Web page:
The kit requires permanent modifications to the vehicle's body, so it goes without saying that mechanical experience is a key to the project's success. Additionally, the setup required revisions to the rear suspension, so it's good to have a basic understanding of link suspension arrangements. JC Fab's owner Jim Cox was more than qualified for the conversion, thanks to his extensive background in high-end Jeep buildups and custom fabrication.
This photo shows all of the rear suspension-related items included with the Stealth Stretch conversion. The PureJeep system uses suspension components from its sister company Full-Traction Suspension. Full-Traction has been building three-link Jeep suspension systems for years, so combining all of the proven parts into one complete system is a natural fit. The completely adjustable three-link setup shown employs a stout upper V-bar and lower adjustable control arms to locate the axle. This setup allows you to ditch the rear track bar, thus changing the way the rear axle and suspension cycle. Instead of the rear axle moving side-to-side in relation to the chassis throughout the range of motion, the new arrangement keeps the pumpkin centered under the vehicle as the suspension reacts to terrain inputs. Fully bolt-on, the kit also includes laser-cut coil-spring frame relocation brackets with retainers to prevent coil movement and noise under extreme articulation.
Living With a Stretched TJ
Nearly a year after we completed this conversion, the most obvious improvement is the drastically improved departure angle. By moving the rear end five inches to the rear, the setup improved our rear departure angle by at least six degrees. However, it came at an equivalent loss in ramp breakover angle. On the upside, on-road handling and ride quality vastly improved. The longer wheelbase helps to smoothen out the freeway expansion joints and harsh transitions between pavement and other surfaces. For what it's worth, our favorite thing about the conversion is the fact that in addition to lengthening the wheelbase, it solves three ancillary challenges faced by most TJ owners.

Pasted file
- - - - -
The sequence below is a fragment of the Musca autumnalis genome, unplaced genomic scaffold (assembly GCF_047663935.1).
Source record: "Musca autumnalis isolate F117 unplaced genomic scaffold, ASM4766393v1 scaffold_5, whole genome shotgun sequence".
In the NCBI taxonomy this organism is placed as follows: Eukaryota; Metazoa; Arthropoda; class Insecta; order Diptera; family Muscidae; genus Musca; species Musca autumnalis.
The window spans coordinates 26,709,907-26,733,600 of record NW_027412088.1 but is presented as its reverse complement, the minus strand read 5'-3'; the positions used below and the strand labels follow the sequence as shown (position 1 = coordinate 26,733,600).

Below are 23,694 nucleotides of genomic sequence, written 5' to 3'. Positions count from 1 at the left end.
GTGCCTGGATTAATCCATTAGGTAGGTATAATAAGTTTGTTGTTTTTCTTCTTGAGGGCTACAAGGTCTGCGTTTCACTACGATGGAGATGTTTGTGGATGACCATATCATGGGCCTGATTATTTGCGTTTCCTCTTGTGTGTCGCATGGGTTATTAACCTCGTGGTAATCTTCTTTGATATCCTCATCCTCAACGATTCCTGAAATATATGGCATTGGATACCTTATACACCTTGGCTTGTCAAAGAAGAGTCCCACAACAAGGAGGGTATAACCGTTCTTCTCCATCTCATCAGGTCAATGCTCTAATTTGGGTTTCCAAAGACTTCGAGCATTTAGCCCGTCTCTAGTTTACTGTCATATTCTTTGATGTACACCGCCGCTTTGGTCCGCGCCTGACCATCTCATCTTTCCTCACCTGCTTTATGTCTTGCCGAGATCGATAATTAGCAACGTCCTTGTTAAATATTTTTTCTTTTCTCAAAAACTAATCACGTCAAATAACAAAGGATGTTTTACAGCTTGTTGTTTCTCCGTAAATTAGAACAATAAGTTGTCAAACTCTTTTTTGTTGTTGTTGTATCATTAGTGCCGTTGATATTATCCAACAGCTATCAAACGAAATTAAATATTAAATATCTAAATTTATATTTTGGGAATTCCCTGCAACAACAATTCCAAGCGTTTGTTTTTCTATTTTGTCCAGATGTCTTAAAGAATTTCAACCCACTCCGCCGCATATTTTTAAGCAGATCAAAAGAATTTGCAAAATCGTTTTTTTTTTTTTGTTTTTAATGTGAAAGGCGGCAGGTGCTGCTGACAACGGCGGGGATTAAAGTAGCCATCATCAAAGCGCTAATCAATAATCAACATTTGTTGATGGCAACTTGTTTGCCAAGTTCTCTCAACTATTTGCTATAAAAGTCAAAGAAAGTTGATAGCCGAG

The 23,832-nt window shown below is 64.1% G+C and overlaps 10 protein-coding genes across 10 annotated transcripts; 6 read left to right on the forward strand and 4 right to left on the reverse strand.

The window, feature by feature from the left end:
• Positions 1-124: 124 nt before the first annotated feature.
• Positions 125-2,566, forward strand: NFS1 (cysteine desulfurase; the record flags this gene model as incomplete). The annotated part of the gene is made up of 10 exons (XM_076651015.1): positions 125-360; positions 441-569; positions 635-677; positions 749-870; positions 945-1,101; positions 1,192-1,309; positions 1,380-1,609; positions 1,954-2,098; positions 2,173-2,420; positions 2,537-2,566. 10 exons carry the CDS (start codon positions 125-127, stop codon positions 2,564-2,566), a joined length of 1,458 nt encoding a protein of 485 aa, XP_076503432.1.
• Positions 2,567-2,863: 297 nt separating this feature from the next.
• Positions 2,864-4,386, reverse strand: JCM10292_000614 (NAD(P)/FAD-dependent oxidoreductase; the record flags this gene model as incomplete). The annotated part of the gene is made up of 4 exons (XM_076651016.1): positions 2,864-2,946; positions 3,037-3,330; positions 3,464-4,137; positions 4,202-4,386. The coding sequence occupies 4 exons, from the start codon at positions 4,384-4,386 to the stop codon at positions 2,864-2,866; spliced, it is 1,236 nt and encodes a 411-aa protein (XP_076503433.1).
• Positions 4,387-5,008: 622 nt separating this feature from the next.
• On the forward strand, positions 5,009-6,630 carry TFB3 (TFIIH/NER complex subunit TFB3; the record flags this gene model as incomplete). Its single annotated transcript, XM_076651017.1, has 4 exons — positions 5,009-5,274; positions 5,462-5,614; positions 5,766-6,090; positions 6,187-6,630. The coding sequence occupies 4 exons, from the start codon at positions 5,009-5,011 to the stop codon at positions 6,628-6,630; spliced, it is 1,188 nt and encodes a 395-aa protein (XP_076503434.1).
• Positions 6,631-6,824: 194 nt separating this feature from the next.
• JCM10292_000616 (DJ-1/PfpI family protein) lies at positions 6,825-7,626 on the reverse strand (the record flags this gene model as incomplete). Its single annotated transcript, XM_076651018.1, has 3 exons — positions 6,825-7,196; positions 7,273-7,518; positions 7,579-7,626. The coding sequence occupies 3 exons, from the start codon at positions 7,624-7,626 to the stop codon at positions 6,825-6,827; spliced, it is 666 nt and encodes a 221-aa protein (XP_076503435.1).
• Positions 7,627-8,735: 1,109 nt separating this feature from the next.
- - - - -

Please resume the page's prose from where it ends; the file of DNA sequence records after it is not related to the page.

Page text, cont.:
These include: fuel tank protection, rear quarter-panel and corner protection, and an annoying issue related to the factory rear suspension arrangement. To us, the most welcome and important of these added benefits is the latter. Without a rear track bar, the suspension cycles more freely in a straight up-and-down orientation instead of a side-to-side arc. This creates a more stable on-road feel while allowing additional inches of unrestricted articulation in the rough. Furthermore, the adjustability afforded by the new three-link enabled us to fine-tune the rear-axle pinion angle to better match the operating angle of the rear driveline.
Speaking of the rear driveline, a longer shaft enables an additional slip section and a less acute operating angle, which translates into prolonged U-joint and CV-joint life. We also love the newfound flexibility in rear shock length afforded by the kit; as a result, we plan to use this rig for a future shock test story. Around town, only the most detail-orientated Jeep enthusiasts notice the additional wheelbase length, but on the trail, the added inches become obvious, emphasizing the legendary capability of the TJ chassis.
The Jeep climbs better and soaks up bumps better, and as a result, we would rate this conversion a solid nine out of ten. We found only one fault in the fact that the included gas cap is not the locking type. Otherwise, the system is a good example of the old saying, "Longer is better."
|Adding up the Costs
(at time of print, no labor included)
|Stretch Kit||P/N PJ8256||$2299.95|
|Driveline lengthening (est.)||$210.00|
|Total cost of conversion||$2,509.95|
|Three-Link Stretch Bed Side Panels|
|Upgrade Kit||P/N FTS750801||$1,195.95|
|Fuel Tank||P/N PJ5125||$695.95|
|Stretch Bed Side Panels||P/N PJ4012||$339.95|